Gaby Cepeda made a sexy leather Alien GIF straight out of a sexual nightmare. Her other GIFs feature digitally altered celebrities, technicolor backdrops, and those glossy anime eyes. That’s to say, It looks like if an editor at People magazine dropped acid and then read some manga.
Applause to Andrew Benson for making this rainbow glitch sludge GIF.
This is somewhat of a departure from his wolf and unicorn blog we posted about a few months ago, but there’s a few thematic similarities. For one, there’s the pastel color palette interrupted with darker themes of violence, death, or in this case raw sewage. Also, his Flow website seems on message too, in that it’s a platform to melt faces.
If you watch this GIF by Dylan Fisher long enough, it feels less like a rotating surface and more like a surface you are circling. It gets less dizzying. It’s a simple GIF, and that’s why I like it: it uses a minimum amount of information to create a disorienting effect.
Amy Poehler’s satire is spot on in her role as self-important art dealer. Playing the role of a blonde Edna Mode, this collection of outtakes for her Old Navy commercial has Poehler skewering the art world in less than 50 seconds.
The rainbow divider was a type of GIF used commonly among early web pages; it was used as an ornamental device to divide up text-heavy web pages. Remember those?
Paul Flannery has set out to “sculpturally repurpose” the now ancient rainbow divider, and he’s doing it in a multitude of ways. Some GIFs in the series end up looking like Art Deco or Japanese room dividers, while others are technicolor optical illusions. Either way, they definitely look better than the originals.
It’s hard to come by a GIF that makes use of that ubiquitous RGB color space white. This is why I like this one by Brandon Jan Blommaert, called AMERICA””’S_MOST_HAUNTED. The blocks in it all fade to that luminous tone. The result looks similar to when the exposure on a camera is too high.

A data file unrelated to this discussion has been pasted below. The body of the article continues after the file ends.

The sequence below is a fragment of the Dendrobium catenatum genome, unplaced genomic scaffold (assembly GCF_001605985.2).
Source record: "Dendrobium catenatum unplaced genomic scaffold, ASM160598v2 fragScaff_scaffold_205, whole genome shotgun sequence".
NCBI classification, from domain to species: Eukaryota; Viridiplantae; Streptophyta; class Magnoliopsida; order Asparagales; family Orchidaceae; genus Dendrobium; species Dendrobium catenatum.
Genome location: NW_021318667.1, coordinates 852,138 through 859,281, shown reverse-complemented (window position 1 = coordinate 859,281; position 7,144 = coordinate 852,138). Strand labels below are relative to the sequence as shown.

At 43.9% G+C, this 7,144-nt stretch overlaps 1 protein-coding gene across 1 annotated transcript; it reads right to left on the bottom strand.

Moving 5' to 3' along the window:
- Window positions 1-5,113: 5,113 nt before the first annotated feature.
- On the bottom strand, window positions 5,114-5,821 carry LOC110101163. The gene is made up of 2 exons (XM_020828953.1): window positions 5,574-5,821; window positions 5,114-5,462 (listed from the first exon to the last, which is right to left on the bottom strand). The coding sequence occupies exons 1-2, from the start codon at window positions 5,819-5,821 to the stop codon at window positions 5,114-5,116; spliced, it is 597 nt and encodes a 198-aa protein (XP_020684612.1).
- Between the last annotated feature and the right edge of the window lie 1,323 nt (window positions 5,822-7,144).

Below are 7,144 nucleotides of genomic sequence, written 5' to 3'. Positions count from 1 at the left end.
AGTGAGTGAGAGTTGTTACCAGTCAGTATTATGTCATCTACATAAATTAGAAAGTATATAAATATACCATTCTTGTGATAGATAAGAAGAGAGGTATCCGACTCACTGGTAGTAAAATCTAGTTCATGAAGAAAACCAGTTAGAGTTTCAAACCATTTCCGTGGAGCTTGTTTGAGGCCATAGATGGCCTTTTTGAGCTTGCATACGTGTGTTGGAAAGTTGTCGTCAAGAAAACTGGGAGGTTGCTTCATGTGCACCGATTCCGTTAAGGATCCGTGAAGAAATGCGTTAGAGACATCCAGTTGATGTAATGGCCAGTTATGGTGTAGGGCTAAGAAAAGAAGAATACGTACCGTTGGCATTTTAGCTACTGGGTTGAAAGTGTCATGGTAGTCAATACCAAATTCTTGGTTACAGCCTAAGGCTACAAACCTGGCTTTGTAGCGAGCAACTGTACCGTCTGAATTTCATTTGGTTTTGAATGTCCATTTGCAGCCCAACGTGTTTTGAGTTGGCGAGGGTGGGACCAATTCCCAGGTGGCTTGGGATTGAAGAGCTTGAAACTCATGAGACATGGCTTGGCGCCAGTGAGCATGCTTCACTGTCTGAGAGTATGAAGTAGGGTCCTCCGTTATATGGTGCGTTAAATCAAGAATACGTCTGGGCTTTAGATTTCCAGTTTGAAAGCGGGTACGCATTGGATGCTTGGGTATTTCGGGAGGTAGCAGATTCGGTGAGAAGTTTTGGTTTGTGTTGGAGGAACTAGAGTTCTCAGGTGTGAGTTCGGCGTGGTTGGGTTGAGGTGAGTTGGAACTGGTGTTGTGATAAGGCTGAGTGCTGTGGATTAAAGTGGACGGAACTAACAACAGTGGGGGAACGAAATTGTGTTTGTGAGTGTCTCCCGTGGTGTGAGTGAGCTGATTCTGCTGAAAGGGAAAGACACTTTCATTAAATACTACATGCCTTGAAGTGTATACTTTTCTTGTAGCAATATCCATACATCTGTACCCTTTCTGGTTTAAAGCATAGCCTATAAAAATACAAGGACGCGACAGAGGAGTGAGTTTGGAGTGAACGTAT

In terms of the title, I can’t say the GIF looks necessarily American. Still, It does end up looking ghostly.
Adam Ferris’s GIFs are hard to look at. Not because they’re not good—because they are,—but because they do something strange to the backs of your eyeballs. You don’t quite see these GIFs, but rather sense them, a feeling not dissimilar to looking at the sun too long.
This particular GIF is fairly tame compared to the others, but if you’re ready to send a few volts through your retinas, check these out.
Those sitting in the panel discussion at the Whitebox Art Center could remove heated rhetoric about “solidarity with Palestine” from the equation by appealing to theory, but only in non-warzones is there this privilege of philosophy.
Ryan Seslow may be the most enthusiastic and active GIF artist we know. Here, he reflects the sunset like a Rorschach Test, gets (what looks like) the Hudson to vibrate, and makes dawn look like the end of days. Most of his other stuff is more graffiti-esque, (outside our wheelhouse) but I like how this one looks like a moving Hudson River School painting.